For the last week or so, I've been posting a serial account of my physical and metaphysical hike around the Taconic Plateau. It took five posts to complete a single day of my hike, and before setting out again to the sweetest mountain of all, glorious Mt. Race, and day two of my journey, please permit us to pause for just a few moments...
I've been thinking about Africa recently, and the deep and abiding connection I have with southern Africa generally and Namibia in particular. I cut my eye teeth as a newly minted English major and a volunteer teacher during Namibia's first years of Independence from South Africa. I was captivated by the process of nation-building and the personal and collective discoveries about liberty that Namibians were making in the early 1990s. Did freedom meet entitlement, or opportunity? Did liberty mean license, or new ways of understanding and interacting with others and the environment? Above all, was it possible to overcome the pitfalls that so many other new nations, including our own, encountered in the process of building a more sustainable, equitable society?
I wrote literally thousands of pages of letters and observations during my nearly 4 years in Namibia. The last two years were spent on a Fulbright scholarship and supporting community-based conservation efforts in Kunene Province and especially the emerging conservancy of ≠Khoadi //Hôas Conservancy , or "Elephants Corner." My wife and I strove to be true facilitators, working to make ourselves dispensable while the members of this new experiment in communal-lands conservation developed their own capacities and realized objectives they defined for themselves.
Eight years later, we have such pride in their accomplishments. A Google search of our dear friends Bob Guibeb, Helga Howoses and Landine Guim reveals that they and many others in ≠Khoadi //Hôas Conservancy have moved from strength to strength. They were young, unemployed, rural Africans and low placed in the traditional power structure. They and others like them showed, through their dedication and commitment to creating something new and of lasting benefit, that they were assets to their community and worthy of respect and inclusion.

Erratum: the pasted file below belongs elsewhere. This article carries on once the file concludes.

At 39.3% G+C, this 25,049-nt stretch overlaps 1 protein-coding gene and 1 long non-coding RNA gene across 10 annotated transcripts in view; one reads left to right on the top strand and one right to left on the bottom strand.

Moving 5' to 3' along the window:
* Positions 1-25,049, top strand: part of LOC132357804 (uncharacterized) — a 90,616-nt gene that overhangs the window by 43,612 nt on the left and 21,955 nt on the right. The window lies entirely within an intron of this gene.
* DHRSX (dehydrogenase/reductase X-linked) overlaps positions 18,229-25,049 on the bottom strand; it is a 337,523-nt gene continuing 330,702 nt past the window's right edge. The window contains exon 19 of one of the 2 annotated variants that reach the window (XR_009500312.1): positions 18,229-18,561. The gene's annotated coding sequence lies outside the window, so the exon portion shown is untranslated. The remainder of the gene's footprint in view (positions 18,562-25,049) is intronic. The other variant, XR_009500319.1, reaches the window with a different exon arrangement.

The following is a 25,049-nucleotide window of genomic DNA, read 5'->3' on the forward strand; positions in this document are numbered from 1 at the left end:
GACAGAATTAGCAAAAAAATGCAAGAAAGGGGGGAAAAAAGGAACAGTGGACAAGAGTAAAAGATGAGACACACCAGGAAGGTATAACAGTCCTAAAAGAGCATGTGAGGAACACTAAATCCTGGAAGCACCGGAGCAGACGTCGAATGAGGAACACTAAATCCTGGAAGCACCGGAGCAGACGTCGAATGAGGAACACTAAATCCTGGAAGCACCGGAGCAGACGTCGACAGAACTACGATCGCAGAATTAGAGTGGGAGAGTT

It was by no means an easy or comfortable process. The tension between tradition and modernity, between customary land tenure and a new, government-defined process for managing and benefiting from conserving the community's wildlife resources, was deep and sometimes painful. Yet those in the Conservancy Management Committee, the Grootberg farmers Association, and the early Environmental Shepherds created something lasting and sustainable and with a modest amount of outside assistance.
A few measures of success:
- In the mid 1990s, there were fewer than 200 desert adapted elephant in this region, poachers had decimated the last, free-ranging population of black Rhinoceros, and zebra and antelope species were in sharp decline. A 2005 wildlife survey found more than 500 elephants here today, a dramatic increase in Hartmann's Mountain Zebra and many antelope, and a much healthier Rhino population expanding its range alongside human settlements.